• Sickle cell disease in anaemic children in a Sierra Leonean district hospital: a case series.

      Italia, MB; Kirolos, S (Oxford University Press, 2019-07-12)
      Sickle cell disease (SCD) is the most common inherited haemoglobinopathy wordwide, with the highest prevalence in sub-Saharan Africa. Due to the lack of national strategies and scarcity of diagnostic tools in resource-limited settings, the disease may be significantly underdiagnosed. We carried out a 6-month retrospective review of paediatric admissions in a district hospital in northern Sierra Leone. Our aim was to identify patients with severe anaemia, defined as Hb < 7 g/dl, and further analyse the records of those tested for SCD. Of the 273 patients identified, only 24.5% had had an Emmel test, among which 34.3% were positive. Furthermore, only 17% of patients with a positive Emmel test were discharged on prophylactic antibiotics. Our study shows that increased awareness of SCD symptoms is required in high-burden areas without established screening programmes. In addition, the creation or strengthening of follow-up programmes for SCD patients is essential for disease control.
    • Task Shifting the Management of Non-Communicable Diseases to Nurses in Kibera, Kenya: Does It Work?

      Some, D; Edwards, J K; Reid, T; Van den Bergh, R; Kosgei, R J; Wilkinson, E; Baruani, B; Kizito, W; Khabala, K; Shah, S; et al. (Public Library of Science, 2016-01-26)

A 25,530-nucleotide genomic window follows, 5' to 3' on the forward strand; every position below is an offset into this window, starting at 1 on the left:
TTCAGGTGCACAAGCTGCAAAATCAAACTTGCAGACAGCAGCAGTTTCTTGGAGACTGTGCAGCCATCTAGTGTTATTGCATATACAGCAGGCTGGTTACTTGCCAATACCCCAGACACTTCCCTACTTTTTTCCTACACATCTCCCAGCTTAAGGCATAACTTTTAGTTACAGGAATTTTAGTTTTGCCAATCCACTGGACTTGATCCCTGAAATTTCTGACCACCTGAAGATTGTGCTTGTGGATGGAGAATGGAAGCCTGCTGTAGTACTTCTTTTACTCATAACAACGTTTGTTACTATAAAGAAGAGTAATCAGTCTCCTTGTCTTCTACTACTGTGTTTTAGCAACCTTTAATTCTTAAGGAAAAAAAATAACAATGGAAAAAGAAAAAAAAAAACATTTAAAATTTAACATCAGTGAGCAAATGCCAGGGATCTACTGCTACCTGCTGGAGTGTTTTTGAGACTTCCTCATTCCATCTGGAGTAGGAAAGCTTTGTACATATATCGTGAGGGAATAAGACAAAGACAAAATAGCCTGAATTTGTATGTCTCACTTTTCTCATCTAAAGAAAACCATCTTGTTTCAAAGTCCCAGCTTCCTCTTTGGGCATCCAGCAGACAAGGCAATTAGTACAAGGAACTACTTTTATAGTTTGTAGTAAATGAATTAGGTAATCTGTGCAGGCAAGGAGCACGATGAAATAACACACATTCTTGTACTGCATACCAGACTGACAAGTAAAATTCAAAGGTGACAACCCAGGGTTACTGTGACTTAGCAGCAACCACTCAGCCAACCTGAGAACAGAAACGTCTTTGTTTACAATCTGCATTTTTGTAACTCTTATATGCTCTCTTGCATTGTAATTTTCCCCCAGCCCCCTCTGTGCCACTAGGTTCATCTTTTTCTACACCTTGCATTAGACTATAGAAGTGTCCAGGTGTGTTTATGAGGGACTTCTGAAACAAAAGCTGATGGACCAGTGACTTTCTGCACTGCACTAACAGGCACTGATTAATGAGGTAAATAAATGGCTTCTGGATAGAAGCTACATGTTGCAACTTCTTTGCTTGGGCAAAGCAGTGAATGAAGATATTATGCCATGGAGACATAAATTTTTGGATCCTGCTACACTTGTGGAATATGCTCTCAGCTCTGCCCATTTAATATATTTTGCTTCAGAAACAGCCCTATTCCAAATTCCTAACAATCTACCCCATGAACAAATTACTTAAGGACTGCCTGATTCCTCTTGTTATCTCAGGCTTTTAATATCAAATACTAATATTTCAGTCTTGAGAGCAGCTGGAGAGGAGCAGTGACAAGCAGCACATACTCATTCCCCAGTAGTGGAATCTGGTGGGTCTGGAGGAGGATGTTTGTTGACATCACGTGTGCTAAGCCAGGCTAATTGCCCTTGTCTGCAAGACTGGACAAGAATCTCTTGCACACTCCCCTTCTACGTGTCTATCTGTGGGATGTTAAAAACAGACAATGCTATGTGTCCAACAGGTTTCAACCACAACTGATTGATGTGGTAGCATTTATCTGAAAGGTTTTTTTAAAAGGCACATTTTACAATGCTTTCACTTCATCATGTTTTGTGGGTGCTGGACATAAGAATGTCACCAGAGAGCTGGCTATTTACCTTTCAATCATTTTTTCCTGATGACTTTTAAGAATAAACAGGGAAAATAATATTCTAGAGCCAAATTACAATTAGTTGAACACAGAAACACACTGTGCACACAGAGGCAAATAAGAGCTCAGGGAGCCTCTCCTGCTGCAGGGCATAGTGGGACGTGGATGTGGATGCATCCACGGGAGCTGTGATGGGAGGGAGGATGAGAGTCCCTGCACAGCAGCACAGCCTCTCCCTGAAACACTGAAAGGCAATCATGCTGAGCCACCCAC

In sub-Saharan Africa there is an increasing need to leverage available health care workers to provide care for non-communicable diseases (NCDs). This study was conducted to evaluate adherence to Médecins Sans Frontières clinical protocols when the care of five stable NCDs (hypertension, diabetes mellitus type 2, epilepsy, asthma, and sickle cell) was shifted from clinical officers to nurses.
    • Three Steps to Improve Management of Noncommunicable Diseases in Humanitarian Crises

      Jobanputra, K; Boulle, P; Roberts, B; Perel, P (Public Library of Science, 2016-11-08)
      Kiran Jobanputra and colleagues argue that better evidence, guidance, and tools are needed to improve the effectiveness and feasibility of noncommunicable disease care in humanitarian settings.